Global agreements are becoming harder to achieve but the market indicates progress.
It’s been a great year for pessimists. Political divisiveness is on the rise. Societies are fracturing. Multilateral trade agreements are flailing. And once-unbreakable alliances are falling to pieces. Uncertainty reigns.
Yet, even while media reports suggest that global agreements are becoming harder to achieve, our view of the markets indicates that progress is being made beyond the headlines. The passage of the remodeled Trans-Pacific Partnership shows that – even absent the support of some of the major powers – increased certainty can be achieved in global trade. The ongoing efforts to improve the Paris Climate Accord indicates that collaboration on major issues is still possible at a global level. The uncertainty may be less certain.
We see significant signs that multinational collaboration and globalization is still alive and well. Proof of this is easy to find – it is in the continued work on the Nord Stream pipeline (even in the face of ongoing tensions between Russia and Europe), the completion of the Western Europe-Western China Expressway running from St. Petersburg in Russia to the Yellow Sea in China, and countless other multinational projects currently underway.
It’s below the noise of international politics that the greatest progress is being made. Indeed, even with (or maybe despite) all of the global convulsions, we see many societies driving ahead with their infrastructure agendas at the subnational level. And that is allowing a nascent sense of purpose to emerge as local public and private organizations start to take matters into their own hands.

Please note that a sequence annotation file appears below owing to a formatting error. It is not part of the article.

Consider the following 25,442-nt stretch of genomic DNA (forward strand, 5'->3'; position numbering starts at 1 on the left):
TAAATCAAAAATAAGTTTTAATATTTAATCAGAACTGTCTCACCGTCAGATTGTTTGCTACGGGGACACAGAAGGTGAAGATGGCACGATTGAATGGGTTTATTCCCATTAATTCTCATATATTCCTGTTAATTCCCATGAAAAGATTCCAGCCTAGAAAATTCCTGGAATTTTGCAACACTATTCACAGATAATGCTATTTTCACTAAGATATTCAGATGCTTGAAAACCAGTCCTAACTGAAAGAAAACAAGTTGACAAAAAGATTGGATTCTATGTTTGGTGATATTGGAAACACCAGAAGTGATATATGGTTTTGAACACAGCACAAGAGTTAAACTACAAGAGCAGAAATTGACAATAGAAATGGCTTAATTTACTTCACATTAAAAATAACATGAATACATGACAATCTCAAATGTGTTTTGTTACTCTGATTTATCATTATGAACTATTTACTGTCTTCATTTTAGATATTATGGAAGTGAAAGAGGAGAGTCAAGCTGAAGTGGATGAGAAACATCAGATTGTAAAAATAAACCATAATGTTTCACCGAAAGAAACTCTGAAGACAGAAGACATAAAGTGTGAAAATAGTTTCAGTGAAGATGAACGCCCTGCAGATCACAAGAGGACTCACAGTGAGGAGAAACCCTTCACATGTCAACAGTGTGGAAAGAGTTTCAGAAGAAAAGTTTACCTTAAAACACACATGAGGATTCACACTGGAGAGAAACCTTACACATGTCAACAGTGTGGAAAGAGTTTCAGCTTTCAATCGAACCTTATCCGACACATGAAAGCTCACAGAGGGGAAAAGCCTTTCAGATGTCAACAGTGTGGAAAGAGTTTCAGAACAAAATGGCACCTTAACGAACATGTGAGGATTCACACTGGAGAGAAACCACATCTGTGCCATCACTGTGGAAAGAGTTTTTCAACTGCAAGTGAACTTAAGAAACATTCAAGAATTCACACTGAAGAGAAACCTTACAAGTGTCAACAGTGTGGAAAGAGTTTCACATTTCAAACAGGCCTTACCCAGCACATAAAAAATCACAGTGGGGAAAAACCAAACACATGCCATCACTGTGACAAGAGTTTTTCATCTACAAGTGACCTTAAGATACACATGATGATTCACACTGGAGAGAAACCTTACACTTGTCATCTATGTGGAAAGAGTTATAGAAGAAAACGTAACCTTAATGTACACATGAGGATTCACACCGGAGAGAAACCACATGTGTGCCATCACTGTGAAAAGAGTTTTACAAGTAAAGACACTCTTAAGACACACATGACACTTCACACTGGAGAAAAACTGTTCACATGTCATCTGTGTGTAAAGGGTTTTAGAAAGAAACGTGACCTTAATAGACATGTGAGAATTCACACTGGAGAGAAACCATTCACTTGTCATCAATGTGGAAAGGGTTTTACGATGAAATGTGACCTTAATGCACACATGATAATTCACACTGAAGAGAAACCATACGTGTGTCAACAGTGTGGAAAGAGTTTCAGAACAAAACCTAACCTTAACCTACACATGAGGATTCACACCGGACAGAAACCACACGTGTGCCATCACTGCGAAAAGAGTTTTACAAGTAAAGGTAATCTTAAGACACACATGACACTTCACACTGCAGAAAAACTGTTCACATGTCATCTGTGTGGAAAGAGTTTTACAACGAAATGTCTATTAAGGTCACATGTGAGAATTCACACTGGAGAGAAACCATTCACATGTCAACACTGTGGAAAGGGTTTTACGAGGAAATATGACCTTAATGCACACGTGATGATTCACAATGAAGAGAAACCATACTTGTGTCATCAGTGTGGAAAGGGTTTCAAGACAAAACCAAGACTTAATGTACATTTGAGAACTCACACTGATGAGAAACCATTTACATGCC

Over the coming year, we expect to see infrastructure players of all types – investors, developers, operators, service providers and contractors – reassess their long-term strategies in order to diversify their footprints and spread their risks while also moving towards those markets that continue to make progress on their infrastructure agendas.
Some, as we noted in Trend 4, are already hard at work building their emerging market capabilities – both operational and strategic – so they can take an active role in shaping the new world order. Others are simply trying to understand how this environment of disruption will impact their current business and existing expansion and growth plans.
We remain optimistic that – despite current social and political gyrations – the world will continue to coalesce around a renewed sense of purpose, enabled by new technologies, sustainable development goals and a shift towards social self-empowerment. The world order may be shifting, but we are confident that the desire for progress will ultimately trump the current environment of divisiveness.